India’s silver imports have topped a record high of 8,000 tonnes this year on the heels of a rise in jewellery consumption, experts tracking the sector said.
Silver jewellery consumption, which made up over 50 per cent of the 21 per cent growth in global offtake last year, is expected to increase by 11 per cent this year, surpassing the levels seen in 2019, according to the Silver Institute.
“Silver jewellery fabrication rebounded by a notable 21 per cent in 2021 to 5,641 tonnes as economies reopened and consumer sentiment began to improve. … More than half of all increases were due to top fabricator India where offtake benefited from the easing of lockdowns as this led to a jump in the number of weddings and other social events,” the institute said in its “World Silver Survey 2022”.
Bars, coins sales treble
Last year, sales of silver bars and coins more than trebled in India with much of the growth taking place in the second half. But this was from a weak base in 2020, with volumes still well below pre-Covid levels, the survey said.
Demand for silver has seen a significant jump this year and imports have already crossed the 8,000 tonnes mark, said Navneet Damani, Senior Vice-President, Commodity Research at Motilal Oswal Financial Services (MOFS). “Silver has the potential to outperform gold in the longer term,” he said. His projection on imports is based on the monthly import trend.
According to Colin Shah, Founder and Managing Director, Kama Jewellery, silver imports surged to 5,100 tonnes during January-July this year going by data from the Commerce Ministry. Imports were 2,773 tonnes last year, 2,218 tonnes in 2020 and 5,969 tonnes in 2019.
“Imports of silver for in September was around 1,700 tonnes. They totalled 1,812 tonnes in July, 1,149 tonnes in August. If annualised this nearly amounts to 11,000 tonnes, which is one-third of the world’s annual silver supply,” said Narinder Wadhwa, National President, Commodity Participants Association of India (CPAI).
The market for silver bars in India, currently the world’s third-largest silver physical investment market after the US and Germany, “has been extremely successful, with around 16,000 tonnes bought cumulatively over the last 10 years due to lack of other silver investment vehicles, the survey said.
This year, jewellery fabrication is expected to increase by 11 per cent due to further recovery from the Covid pandemic boosted by a price retreat in the second half. “India will underpin these gains, achieving a new high due to an improving economic backdrop and softer prices later,” it said.
Silver has hit a high of ₹73,000 a kg this year, before dropping to ₹51,500 in September. On Thursday, the precious metal was quoted at ₹63,600. “Silver has the trait of precious as well as an industrial metal and currently, both these variables are triggering a move in the white metal,” Damani said.
“Millennials for fast fashion prefer to buy cheaper items and more frequently in order to keep up with trends. With gold becoming more expensive with higher duties (up to 12.5% from 7.5% earlier) as well as price volatility, silver becomes the preferred option and it is much lighter on the pocket,” said Shah.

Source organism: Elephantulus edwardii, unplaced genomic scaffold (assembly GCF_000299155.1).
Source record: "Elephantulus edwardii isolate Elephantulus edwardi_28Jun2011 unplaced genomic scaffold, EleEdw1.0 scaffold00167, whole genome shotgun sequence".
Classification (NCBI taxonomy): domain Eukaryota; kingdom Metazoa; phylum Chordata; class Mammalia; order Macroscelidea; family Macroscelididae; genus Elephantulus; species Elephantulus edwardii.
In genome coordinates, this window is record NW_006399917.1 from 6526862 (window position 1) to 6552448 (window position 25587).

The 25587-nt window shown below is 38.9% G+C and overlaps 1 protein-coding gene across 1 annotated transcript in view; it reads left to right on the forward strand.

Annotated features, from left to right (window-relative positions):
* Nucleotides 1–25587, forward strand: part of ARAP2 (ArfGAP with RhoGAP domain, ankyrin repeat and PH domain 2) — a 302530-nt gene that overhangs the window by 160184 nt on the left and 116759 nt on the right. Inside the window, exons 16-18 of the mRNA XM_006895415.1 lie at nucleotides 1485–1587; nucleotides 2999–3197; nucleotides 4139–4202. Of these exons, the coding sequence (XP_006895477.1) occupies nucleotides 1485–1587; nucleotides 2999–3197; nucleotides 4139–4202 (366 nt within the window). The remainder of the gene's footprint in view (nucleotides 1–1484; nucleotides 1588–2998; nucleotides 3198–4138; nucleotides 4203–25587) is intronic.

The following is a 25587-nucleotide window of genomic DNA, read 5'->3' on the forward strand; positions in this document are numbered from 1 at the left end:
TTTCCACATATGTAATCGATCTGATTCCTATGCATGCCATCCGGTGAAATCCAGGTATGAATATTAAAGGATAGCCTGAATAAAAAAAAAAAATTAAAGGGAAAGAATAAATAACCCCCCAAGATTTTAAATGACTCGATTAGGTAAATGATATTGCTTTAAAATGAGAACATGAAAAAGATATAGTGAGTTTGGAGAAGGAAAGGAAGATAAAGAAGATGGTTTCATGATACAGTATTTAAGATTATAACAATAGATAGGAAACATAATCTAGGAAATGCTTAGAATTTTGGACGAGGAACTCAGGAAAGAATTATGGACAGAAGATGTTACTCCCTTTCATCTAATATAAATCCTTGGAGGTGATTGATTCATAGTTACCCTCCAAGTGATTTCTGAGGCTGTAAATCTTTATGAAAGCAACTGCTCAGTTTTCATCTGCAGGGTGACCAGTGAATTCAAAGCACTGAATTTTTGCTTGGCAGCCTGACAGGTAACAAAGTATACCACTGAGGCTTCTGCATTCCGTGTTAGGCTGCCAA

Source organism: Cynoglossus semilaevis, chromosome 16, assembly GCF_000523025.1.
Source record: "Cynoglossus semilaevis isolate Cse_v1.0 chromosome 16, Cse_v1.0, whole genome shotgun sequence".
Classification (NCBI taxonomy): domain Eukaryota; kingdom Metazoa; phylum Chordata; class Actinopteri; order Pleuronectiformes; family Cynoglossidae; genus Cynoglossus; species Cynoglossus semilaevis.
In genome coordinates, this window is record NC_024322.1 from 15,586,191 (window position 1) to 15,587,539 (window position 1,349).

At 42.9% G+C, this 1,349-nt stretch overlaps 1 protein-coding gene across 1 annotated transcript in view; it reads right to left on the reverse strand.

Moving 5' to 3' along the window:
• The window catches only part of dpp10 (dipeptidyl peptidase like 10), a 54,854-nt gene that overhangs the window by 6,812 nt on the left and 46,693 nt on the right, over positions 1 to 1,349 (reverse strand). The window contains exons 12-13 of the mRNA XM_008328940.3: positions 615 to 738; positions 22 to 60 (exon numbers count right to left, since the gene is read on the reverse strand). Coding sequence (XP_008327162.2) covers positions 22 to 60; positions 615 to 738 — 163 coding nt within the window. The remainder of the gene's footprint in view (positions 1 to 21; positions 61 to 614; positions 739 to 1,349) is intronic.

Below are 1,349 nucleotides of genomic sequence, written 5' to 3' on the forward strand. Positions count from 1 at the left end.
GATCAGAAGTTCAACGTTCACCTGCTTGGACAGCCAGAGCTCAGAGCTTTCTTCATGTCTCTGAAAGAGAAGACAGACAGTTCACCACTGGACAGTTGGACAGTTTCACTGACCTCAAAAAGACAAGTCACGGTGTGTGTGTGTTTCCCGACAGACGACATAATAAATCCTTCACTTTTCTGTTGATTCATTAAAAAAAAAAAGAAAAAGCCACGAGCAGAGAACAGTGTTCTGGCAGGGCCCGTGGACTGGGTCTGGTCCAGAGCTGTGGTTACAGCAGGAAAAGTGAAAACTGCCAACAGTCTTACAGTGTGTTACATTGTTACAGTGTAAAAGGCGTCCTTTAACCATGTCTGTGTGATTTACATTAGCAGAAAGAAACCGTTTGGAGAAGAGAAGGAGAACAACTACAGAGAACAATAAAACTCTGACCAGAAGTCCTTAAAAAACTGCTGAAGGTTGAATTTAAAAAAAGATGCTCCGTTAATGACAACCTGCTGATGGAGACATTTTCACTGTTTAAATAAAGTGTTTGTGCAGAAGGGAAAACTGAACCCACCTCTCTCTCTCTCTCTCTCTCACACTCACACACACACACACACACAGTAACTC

Highest No. of weddings
The survey said silverware demand is forecast to see another year of Indian-led recovery in 2022. Indian investment in silver will recover, though remaining below 2019. “We also forecast a gain of 776.7 tonnes for ETPs, their fourth consecutive annual rise,” it said.
“India is having the highest number of weddings in the world this year. So, silver jewellery and silver household item gifting consumption will go up significantly,” Shah said.
Structural change in core markets such as India is supportive of the demand for silver. “The impact of lower prices should be more keenly felt in silverware as Indian offtake booms, leading to double-digit gains for the global total,” the Silver Institute Survey said.
However, it said Indian demand could respond strongly in the event of a pull-back in prices. “Silver demand eased somewhat during Diwali, in contrast to gold, which enjoyed double-digit gains during the festival,” said Wadhwa.
The Silver Institute said the silver investment market has not picked up much in India as digital silver and silver ETPs were launched only last year. MOFS’ Damani said silver has given over 18 per cent return from the lows it marked in September 2022 in the domestic market.
“Similarly, major Indian silver ETFs have given a return of 15 per cent from the lows. On a monthly basis, silver ETFs have given an average return of 5 per cent boosting the market sentiment for the metal. Silver shares, on other hand, have given a return of -7.4 per cent on a year-to-date basis,” he said.
The Silver Institute said, “Although there will be some market share loss for bar demand (religious motives drive coin purchases), ultimately, we expect total Indian silver investment to grow.”
Wadhwa said the silver price is averaging $21.30 in 2022. “The World Bank’s silver price forecast for 2023 is $21, and it is expected to stay constant at the same level throughout 2024,” he said.
MOFS’ Damani said ₹73,000 can be the target for silver with returns expected to be 13-28 per cent.
Despite these prospects, gold will still be the preferred metal, said Kama Jewellery’s Shah. “This is because of its value both intrinsic and cultural, as well as its durability and will continue to be so. If there is a shift, it is insignificant at the moment,” he said.